Orsolya Tolnay ASPIRE Project Coordinator

Orsoly TolnayOrsolya has participated in sports ever since she can remember. She believes in sport's positive values and lives accordingly. That is how she has managed to study at two universities parallel (Sport Management - correspondence, European Studies - full-time), and attain scholarships at the German Sports University and the EOC EU Office to specialise herself in the field of European sports policy. She has been contributing to the development of ENGSO in the field of communication and advocacy since 2012, including two successful project applications from the Erasmus+ Programme.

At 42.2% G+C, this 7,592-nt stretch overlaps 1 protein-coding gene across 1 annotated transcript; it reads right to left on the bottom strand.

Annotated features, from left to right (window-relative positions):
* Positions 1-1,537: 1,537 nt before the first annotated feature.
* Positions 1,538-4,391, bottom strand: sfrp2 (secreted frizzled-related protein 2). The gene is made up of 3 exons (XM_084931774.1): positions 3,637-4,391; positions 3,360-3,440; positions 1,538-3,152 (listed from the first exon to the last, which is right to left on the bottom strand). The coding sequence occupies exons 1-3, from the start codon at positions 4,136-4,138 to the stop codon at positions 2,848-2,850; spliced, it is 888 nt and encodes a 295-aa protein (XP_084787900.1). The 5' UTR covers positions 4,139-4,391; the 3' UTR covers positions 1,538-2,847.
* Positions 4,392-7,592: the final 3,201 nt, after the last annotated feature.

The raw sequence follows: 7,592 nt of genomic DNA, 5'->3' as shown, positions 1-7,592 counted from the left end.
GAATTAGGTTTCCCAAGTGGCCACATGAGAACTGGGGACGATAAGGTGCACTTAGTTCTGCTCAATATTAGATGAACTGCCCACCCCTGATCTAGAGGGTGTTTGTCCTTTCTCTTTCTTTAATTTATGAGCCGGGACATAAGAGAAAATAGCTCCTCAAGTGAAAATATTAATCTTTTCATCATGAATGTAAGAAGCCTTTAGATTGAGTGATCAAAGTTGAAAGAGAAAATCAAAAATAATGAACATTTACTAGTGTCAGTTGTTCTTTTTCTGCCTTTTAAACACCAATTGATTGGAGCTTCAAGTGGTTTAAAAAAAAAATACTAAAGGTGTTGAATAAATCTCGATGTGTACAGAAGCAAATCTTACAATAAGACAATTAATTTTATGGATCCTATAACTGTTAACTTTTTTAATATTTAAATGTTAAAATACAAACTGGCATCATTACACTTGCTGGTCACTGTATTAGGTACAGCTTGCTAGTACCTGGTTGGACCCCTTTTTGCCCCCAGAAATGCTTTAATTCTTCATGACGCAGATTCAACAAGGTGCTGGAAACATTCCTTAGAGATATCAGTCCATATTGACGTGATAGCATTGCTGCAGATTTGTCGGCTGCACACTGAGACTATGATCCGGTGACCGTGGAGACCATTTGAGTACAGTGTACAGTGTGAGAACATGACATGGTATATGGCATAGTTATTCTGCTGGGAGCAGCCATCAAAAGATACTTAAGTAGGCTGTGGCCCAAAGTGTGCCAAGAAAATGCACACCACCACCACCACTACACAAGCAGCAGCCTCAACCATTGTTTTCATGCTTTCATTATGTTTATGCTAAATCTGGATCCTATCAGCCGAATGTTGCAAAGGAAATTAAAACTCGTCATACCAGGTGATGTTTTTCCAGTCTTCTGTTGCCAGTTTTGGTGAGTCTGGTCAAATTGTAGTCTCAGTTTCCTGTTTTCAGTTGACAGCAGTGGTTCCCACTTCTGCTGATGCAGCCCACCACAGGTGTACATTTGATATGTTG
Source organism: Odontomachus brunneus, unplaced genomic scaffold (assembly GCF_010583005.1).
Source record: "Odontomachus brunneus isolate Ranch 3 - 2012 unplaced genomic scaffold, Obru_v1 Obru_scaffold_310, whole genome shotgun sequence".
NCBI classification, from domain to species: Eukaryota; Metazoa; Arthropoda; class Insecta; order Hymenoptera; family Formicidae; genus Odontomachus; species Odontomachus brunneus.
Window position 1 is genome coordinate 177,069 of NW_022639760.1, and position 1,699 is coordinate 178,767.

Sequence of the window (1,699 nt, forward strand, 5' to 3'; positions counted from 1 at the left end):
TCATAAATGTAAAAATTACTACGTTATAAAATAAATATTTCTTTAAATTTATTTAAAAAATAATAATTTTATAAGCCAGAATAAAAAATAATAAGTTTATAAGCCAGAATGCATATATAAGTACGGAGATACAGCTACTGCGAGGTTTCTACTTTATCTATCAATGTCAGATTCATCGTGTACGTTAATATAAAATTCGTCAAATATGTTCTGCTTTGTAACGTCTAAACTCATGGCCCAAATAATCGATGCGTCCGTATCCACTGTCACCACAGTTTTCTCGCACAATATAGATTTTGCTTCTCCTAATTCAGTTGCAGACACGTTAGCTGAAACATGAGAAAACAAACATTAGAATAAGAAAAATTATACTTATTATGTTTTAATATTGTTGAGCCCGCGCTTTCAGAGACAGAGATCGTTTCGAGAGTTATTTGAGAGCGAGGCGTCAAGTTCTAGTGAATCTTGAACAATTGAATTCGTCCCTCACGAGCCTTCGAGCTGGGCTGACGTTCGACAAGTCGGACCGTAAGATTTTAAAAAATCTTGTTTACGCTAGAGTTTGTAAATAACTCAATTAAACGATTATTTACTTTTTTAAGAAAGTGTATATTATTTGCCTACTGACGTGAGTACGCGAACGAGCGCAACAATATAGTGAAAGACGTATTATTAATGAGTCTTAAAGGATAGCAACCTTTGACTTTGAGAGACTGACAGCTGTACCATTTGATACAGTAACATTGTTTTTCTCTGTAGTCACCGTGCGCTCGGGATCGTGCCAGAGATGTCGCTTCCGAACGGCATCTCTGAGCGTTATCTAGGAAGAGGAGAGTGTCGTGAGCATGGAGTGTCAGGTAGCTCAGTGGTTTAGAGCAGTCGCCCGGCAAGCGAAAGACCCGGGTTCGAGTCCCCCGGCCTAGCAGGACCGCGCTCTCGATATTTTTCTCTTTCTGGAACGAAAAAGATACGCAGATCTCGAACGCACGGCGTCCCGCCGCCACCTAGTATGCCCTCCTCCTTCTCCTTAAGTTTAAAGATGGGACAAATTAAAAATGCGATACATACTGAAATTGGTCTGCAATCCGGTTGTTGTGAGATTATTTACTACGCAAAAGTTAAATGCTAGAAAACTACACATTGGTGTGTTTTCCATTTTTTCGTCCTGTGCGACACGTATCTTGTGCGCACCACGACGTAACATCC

She strives for creating opportunities for others to experience the contribution of sports to their lives, especially in the field of health, education, volunteering, tolerance, inclusion, gender equality and sustainable development. Mrs Tolnay advocates for the power of sport for social change.

Orsolya's CV

Website: ENGSO